Dr. Jekyll (Larry Oblander II) and Mr. Hyde (Patrick Golden) in ‘HYDE‘ at Paper Wing Fremont. Photo by Jay DeVine
By Philip Pearce
THE STRANGE CASE of Dr. Jekyll and Mister Hyde is a story that has inspired exciting stage adaptations by major dramatists like David Edgar and rewarded actors like John Barrymore, Fredric March and Spencer Tracy with rave reviews and even (in March’s case) an Academy Award.
    The latest theater folk to fall under the spell of Stevenson’s twisted schizophrenic hero are Beverly Van Pelt and Patrick R. Golden, who have written a spin-off and are currently acting it at Paper Wing’s small branch theater on Fremont Avenue.
    It’s a script full of ideas and information, chiefly philosophical and medical, and it offers an interesting new slant on the tale of the upright suburban doctor and his dastardly and murderous alter ego. Stevenson’s story and the adaptations I know of present Jekyll and Hyde as contrasting elements in a performance by a single actor. His success tends to be measured by how well he distinguishes the outwardly virtuous character from the hidden evil one.
    Van Pelt and Golden separate the two men, with the emphasis on Hyde, who is presented as a disgruntled Cockney misfit who murders a charming medical school classmate whose wealth and charisma he resents. He then struggles to take on his idol’s appearance, Harley Street medical practice and love life, even venturing a hopeful dollop of Henry Jekyll’s philanthropy. But Hyde’s ugly criminality soon kicks in with a succession of Jack the Ripper style killings that make him the object of a major London manhunt.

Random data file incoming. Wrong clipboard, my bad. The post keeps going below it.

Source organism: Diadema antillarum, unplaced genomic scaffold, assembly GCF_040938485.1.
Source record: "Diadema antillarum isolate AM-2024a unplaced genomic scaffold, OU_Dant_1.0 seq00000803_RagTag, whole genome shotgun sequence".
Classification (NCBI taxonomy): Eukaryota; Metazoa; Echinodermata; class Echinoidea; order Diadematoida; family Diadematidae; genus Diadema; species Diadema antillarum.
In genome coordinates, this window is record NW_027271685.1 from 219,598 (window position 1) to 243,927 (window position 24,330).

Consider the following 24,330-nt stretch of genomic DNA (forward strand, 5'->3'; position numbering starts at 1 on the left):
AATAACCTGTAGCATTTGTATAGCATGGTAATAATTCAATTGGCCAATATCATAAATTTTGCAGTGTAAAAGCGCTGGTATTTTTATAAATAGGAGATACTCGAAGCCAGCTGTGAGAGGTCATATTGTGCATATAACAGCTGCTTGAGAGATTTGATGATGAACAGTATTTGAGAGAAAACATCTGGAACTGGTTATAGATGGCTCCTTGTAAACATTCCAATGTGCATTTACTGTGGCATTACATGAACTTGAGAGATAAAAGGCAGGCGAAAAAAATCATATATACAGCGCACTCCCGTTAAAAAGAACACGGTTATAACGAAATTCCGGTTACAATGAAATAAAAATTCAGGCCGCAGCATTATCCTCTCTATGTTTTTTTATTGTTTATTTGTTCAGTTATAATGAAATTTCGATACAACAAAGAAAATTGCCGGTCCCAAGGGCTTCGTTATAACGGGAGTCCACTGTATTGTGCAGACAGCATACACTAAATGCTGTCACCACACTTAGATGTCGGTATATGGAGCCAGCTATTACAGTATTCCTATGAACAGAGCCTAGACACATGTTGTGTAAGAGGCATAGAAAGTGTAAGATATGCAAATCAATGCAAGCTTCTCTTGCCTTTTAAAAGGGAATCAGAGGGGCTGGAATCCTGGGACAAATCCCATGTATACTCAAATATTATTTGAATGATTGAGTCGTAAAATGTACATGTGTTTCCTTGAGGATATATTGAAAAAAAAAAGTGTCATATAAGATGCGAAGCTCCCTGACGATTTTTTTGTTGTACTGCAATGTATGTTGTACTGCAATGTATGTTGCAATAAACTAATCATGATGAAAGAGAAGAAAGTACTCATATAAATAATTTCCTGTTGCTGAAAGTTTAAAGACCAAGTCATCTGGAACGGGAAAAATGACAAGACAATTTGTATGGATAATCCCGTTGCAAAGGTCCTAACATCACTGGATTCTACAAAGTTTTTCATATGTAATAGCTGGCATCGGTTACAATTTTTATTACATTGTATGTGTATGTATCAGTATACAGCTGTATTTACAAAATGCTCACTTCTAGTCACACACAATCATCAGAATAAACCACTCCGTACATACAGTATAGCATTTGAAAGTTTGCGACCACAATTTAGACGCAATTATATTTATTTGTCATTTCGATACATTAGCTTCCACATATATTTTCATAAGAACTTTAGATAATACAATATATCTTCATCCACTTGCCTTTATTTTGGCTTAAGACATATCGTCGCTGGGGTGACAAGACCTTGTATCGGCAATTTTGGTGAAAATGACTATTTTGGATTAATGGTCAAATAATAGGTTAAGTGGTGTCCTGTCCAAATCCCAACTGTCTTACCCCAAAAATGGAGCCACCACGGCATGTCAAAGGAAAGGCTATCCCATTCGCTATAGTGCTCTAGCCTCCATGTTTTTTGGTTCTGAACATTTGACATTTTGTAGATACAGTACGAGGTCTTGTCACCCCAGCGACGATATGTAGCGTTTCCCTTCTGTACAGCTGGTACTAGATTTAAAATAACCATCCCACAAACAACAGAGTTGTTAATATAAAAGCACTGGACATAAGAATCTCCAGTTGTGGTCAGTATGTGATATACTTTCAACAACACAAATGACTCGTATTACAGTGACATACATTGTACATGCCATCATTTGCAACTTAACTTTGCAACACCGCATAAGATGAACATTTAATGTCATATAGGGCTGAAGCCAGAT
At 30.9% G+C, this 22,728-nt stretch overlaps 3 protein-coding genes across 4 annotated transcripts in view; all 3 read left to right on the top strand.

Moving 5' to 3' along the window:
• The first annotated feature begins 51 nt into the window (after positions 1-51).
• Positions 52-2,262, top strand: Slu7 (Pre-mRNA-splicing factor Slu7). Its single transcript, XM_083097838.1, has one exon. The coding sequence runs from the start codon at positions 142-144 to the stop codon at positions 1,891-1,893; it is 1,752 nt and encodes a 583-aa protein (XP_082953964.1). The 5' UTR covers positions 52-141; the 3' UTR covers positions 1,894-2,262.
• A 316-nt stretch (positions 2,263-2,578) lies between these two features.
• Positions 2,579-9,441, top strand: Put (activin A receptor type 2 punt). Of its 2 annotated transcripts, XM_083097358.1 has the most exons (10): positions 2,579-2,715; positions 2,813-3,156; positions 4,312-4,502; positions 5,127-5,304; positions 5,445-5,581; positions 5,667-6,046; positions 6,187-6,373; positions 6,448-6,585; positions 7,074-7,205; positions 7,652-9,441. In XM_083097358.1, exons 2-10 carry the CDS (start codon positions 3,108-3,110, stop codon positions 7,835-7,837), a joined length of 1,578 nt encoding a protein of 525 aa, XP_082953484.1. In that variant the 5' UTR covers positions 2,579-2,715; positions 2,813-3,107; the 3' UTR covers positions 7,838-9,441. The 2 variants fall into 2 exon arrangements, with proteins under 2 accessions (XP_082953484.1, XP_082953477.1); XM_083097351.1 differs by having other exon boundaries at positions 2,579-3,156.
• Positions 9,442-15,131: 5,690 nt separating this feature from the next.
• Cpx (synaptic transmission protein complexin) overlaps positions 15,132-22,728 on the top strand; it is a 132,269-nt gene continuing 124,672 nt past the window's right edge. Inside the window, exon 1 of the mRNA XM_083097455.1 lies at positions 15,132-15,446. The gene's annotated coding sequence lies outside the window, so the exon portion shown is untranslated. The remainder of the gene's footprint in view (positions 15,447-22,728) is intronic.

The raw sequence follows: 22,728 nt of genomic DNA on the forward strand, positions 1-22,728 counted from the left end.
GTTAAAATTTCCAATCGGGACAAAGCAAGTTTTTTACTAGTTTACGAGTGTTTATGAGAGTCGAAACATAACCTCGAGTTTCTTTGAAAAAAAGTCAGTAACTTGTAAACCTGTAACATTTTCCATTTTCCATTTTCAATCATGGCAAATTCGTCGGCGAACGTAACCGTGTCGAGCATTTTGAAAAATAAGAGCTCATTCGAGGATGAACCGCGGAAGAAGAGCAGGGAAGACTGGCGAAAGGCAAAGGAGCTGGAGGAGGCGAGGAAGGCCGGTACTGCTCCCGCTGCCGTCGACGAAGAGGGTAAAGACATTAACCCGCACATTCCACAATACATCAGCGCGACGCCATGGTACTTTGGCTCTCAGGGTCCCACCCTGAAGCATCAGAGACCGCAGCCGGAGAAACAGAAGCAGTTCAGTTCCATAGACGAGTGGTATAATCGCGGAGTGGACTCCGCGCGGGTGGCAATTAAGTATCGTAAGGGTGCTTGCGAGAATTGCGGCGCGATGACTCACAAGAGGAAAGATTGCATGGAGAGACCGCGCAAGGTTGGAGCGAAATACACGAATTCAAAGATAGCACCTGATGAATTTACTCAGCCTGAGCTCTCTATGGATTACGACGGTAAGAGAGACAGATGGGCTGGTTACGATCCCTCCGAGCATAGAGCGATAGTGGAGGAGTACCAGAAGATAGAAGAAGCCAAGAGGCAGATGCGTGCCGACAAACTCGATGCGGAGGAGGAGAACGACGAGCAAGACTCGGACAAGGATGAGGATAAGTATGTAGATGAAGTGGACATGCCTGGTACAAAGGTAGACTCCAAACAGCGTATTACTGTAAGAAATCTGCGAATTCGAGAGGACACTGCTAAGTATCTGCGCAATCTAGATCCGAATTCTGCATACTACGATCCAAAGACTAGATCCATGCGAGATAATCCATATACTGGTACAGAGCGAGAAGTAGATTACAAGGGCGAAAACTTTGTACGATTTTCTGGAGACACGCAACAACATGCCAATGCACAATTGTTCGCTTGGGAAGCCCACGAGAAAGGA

Titled simply Hyde, the new play abounds in the fog-bound atmosphere of Victorian London movies and is peopled with some of the broad character types we meet in a lot of spooky Victorian fiction.
    There’s Jekyll’s lady love, a strong-minded female doctor named Lenore, like E. A. Poe’s favorite heroine. Devoted to her downtrodden Whitechapel patients, Dr. Lenore Lanyon becomes increasingly puzzled at changes in her one-time fiance. She is played by Beverly Van Pelt with a large-eyed intensity that suggests, not without cause, that under her no-nonsense surface, this lady is something more than just a nice East London Mary Poppins.